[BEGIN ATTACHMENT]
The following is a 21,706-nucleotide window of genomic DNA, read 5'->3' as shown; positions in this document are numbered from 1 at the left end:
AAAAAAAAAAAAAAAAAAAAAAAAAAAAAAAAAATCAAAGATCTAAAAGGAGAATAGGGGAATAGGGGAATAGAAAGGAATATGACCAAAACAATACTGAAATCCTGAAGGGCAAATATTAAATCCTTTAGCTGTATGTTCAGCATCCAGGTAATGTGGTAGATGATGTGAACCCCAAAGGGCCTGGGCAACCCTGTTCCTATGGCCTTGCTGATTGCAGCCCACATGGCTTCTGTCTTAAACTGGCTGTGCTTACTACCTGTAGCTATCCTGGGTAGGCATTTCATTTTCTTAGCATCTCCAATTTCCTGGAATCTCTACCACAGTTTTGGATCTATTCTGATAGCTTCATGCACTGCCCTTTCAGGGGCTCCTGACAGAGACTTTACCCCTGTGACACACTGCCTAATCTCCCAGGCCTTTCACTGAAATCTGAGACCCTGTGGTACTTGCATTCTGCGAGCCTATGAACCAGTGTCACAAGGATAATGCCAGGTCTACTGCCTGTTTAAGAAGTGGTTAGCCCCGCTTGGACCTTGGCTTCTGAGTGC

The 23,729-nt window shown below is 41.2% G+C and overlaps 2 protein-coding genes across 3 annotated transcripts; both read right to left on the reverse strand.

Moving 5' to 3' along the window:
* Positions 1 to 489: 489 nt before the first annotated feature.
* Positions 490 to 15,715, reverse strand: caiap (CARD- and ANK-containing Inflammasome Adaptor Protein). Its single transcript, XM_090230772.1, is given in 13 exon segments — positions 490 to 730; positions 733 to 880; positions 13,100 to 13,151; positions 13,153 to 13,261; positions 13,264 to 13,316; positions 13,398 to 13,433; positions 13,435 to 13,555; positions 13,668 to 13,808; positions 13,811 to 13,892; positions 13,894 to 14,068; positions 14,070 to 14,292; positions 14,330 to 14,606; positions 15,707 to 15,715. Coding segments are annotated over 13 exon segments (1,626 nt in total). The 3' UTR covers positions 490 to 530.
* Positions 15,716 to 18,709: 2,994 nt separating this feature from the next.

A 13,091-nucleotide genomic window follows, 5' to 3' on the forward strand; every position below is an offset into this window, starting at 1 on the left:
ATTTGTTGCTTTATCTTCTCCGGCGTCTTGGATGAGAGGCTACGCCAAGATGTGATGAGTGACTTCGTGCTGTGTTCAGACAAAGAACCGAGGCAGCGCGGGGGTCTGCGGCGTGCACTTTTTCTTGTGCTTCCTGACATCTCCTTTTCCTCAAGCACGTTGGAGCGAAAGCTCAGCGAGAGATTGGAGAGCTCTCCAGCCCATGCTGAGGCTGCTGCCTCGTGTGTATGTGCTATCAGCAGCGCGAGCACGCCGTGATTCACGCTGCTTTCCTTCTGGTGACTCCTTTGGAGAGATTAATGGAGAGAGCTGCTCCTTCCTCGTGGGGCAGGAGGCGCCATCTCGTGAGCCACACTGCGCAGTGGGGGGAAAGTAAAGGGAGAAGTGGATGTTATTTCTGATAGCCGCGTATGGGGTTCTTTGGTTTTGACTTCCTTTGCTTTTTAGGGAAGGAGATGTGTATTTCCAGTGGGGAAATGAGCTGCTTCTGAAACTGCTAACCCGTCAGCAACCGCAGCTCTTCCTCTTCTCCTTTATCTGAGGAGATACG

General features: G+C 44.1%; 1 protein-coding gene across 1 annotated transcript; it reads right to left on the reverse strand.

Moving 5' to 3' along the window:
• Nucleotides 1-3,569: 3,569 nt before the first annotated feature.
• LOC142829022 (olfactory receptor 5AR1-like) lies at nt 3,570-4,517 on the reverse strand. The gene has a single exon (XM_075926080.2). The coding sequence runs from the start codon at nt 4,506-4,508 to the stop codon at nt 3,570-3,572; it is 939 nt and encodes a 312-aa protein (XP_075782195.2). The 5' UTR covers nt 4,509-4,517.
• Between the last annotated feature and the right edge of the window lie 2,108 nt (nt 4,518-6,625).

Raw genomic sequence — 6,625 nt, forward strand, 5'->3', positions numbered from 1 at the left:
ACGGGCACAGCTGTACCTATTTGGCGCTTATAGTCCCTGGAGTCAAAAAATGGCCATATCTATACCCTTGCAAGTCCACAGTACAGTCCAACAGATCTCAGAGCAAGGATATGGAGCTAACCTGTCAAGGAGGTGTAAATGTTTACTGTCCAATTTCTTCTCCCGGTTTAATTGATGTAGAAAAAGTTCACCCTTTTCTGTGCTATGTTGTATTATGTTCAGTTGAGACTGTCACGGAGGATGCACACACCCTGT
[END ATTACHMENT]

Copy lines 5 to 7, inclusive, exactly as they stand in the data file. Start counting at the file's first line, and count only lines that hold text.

* Positions 1 to 489: 489 nt before the first annotated feature.
* Positions 490 to 15,715, reverse strand: caiap (CARD- and ANK-containing Inflammasome Adaptor Protein). Its single transcript, XM_090230772.1, is given in 13 exon segments — positions 490 to 730; positions 733 to 880; positions 13,100 to 13,151; positions 13,153 to 13,261; positions 13,264 to 13,316; positions 13,398 to 13,433; positions 13,435 to 13,555; positions 13,668 to 13,808; positions 13,811 to 13,892; positions 13,894 to 14,068; positions 14,070 to 14,292; positions 14,330 to 14,606; positions 15,707 to 15,715. Coding segments are annotated over 13 exon segments (1,626 nt in total). The 3' UTR covers positions 490 to 530.
* Positions 15,716 to 18,709: 2,994 nt separating this feature from the next.